Google has now charged into this marketplace of electricity, announcing late last month that DeepMind, it’s artificial intelligence unit, has focused machine-learning onto its own wind production. For this effort, Google now claims that day ahead, or even two-day ahead, wind production can be predicted with better accuracy. While Google did not give exact details on how they are trading and monetizing this value with grid operators, the bottom line according to Google is that 36 hour predictability—that is, the increased ability of Google to sell wind power at a predictable time to the grid—raises the value of wind by 20%. And frankly, given similar experiments already taking place across the vehicle-to-grid space, that seems like a reasonable claim.
Assorted Briefs: The public is perhaps, just now, becoming aware of the major steps China is taking towards electrified transport, because 60 Minutes did a large segment on the EV story this past weekend. Meanwhile in India, early indications are that coal projects continue to be cancelled, as the push for new wind and solar power accelerates. According to PV Magazine, solar alone made up 50% of India’s new generation capacity last year. In the Indian Parliament, meanwhile, Piyush Goyal, former energy minister and current minister of Railways and Coal, explained India’s electrification plans and its bold intention to electrify transport through the adoption of EV. Back in Europe, emissions in the UK fell to levels last seen in 1898, as coal power is now mostly erased from the British landscape while wind power (and some solar) pushes towards 20% of UK electricity. Given that offshore wind power has been such a technological and economic success (coastal Yorkshire now hosts the world’s largest offshore windfarm), the UK government decided just last week to push forward more aggressively with wind power, aiming to have 30GW installed by 2030. Finally, there are now three very good reaction pieces to read, in the wake of the release of the Green New Deal. Please see my tweet-thread below, that highlights essays by Michael Liebreich, Ramez Naam, and the New Yorker’s John Cassidy.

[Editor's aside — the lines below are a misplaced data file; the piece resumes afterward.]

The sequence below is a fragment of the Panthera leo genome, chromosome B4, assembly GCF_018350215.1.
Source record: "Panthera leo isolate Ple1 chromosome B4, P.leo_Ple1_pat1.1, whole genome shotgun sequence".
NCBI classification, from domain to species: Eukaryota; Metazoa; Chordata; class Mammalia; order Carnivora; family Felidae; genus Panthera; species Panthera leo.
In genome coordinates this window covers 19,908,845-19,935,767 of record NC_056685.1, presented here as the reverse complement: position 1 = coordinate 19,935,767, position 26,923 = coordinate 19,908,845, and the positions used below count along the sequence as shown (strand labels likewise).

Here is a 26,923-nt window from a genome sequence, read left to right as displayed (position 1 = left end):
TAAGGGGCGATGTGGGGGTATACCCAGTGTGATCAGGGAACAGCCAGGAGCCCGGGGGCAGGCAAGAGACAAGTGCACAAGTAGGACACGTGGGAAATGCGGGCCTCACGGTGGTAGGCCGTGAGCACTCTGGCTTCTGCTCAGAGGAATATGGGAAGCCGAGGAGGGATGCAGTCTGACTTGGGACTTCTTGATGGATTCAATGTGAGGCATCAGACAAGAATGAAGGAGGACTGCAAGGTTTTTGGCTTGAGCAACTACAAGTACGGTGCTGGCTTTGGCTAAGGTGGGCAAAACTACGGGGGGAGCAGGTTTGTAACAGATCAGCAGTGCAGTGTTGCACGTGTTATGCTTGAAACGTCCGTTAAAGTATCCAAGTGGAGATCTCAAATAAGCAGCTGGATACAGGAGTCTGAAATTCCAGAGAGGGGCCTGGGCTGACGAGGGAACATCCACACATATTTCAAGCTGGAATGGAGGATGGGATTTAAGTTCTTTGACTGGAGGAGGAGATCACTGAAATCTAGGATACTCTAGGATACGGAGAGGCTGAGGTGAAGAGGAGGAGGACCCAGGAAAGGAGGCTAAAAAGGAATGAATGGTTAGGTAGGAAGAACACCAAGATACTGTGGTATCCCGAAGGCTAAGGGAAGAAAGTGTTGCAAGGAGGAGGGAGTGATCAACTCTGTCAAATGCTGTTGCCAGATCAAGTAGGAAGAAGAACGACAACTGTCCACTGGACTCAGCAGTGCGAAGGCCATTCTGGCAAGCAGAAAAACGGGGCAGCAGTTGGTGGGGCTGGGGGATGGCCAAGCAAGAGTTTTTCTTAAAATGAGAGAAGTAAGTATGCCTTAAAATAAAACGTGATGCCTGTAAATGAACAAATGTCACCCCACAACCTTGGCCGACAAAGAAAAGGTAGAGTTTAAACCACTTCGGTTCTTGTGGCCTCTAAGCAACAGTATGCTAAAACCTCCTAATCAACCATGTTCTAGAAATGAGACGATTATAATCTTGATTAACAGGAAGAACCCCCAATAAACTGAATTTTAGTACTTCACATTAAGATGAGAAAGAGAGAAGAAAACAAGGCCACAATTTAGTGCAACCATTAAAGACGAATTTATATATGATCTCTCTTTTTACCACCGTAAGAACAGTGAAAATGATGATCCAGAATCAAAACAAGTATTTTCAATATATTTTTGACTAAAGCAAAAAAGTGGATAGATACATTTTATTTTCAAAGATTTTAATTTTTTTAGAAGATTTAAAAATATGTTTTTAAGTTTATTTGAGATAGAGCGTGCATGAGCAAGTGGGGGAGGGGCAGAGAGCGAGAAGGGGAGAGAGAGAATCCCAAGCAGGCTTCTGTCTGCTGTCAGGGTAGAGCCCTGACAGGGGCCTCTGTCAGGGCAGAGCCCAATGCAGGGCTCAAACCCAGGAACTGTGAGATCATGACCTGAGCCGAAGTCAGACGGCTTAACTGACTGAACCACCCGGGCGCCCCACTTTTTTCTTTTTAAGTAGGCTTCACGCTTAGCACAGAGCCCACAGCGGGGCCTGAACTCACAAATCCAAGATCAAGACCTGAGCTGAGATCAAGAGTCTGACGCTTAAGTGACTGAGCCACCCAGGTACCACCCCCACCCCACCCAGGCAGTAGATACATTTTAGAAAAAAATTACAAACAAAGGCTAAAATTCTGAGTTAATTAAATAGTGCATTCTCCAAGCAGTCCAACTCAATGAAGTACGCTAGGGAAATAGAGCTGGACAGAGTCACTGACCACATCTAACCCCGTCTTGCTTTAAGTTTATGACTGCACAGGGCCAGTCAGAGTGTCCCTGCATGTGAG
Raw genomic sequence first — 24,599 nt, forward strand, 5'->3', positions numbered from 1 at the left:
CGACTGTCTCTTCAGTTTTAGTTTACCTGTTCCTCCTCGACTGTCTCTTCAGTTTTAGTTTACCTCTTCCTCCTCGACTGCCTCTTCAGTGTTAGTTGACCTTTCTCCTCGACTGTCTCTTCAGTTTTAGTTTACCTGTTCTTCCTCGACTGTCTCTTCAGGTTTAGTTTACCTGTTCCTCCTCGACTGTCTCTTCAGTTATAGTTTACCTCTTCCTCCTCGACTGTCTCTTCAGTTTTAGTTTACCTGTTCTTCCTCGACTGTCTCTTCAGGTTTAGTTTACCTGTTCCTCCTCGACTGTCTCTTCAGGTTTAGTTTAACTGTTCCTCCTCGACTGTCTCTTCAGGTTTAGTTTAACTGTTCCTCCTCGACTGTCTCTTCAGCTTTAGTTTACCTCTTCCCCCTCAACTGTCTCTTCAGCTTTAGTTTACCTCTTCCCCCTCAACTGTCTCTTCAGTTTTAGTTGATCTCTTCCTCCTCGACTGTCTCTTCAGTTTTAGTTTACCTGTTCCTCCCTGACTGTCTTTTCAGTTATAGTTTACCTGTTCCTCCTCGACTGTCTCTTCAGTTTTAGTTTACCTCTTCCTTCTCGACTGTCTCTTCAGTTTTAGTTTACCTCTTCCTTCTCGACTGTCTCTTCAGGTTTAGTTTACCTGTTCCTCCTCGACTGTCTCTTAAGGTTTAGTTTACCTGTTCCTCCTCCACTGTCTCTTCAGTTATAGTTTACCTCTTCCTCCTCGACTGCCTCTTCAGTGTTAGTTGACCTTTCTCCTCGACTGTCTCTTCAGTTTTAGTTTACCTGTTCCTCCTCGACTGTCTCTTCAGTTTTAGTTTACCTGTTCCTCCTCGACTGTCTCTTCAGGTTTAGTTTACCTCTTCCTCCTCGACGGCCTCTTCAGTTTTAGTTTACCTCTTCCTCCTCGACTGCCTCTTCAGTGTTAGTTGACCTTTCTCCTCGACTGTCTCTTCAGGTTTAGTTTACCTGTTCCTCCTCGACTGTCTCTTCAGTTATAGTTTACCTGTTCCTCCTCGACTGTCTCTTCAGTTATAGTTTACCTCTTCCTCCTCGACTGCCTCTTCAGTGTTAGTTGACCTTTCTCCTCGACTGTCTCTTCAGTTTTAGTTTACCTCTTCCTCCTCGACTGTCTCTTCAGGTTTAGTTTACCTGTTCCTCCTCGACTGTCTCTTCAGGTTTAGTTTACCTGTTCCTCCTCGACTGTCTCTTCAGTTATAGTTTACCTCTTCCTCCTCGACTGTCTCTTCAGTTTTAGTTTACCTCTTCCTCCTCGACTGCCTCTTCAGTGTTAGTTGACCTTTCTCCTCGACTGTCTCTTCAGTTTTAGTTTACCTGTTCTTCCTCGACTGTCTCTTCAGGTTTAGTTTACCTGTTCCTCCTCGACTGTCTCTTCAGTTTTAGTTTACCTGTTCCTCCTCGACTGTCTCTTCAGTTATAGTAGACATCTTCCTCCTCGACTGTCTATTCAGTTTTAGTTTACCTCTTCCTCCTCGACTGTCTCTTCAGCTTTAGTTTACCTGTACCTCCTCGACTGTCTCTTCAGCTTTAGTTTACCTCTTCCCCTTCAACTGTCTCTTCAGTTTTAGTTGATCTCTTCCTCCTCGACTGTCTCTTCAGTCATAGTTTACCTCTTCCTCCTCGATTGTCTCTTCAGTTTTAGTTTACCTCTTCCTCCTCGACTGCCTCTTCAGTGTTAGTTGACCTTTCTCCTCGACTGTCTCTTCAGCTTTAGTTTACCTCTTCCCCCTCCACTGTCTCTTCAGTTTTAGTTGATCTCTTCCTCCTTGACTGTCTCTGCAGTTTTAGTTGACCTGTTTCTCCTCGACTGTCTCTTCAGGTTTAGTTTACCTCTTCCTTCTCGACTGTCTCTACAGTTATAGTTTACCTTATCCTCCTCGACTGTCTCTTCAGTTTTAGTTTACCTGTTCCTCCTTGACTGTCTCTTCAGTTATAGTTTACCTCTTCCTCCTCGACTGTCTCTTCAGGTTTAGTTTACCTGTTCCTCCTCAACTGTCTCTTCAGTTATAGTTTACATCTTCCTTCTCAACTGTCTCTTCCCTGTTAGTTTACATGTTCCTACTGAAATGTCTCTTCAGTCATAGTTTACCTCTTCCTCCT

The Gregor Letter is a companion to TerraJoule Publishing, whose current release is Oil Fall. If you've not had a chance to read the Oil Fall series, the single title just published in December and you are strongly encouraged to read it. Just hit the picture below.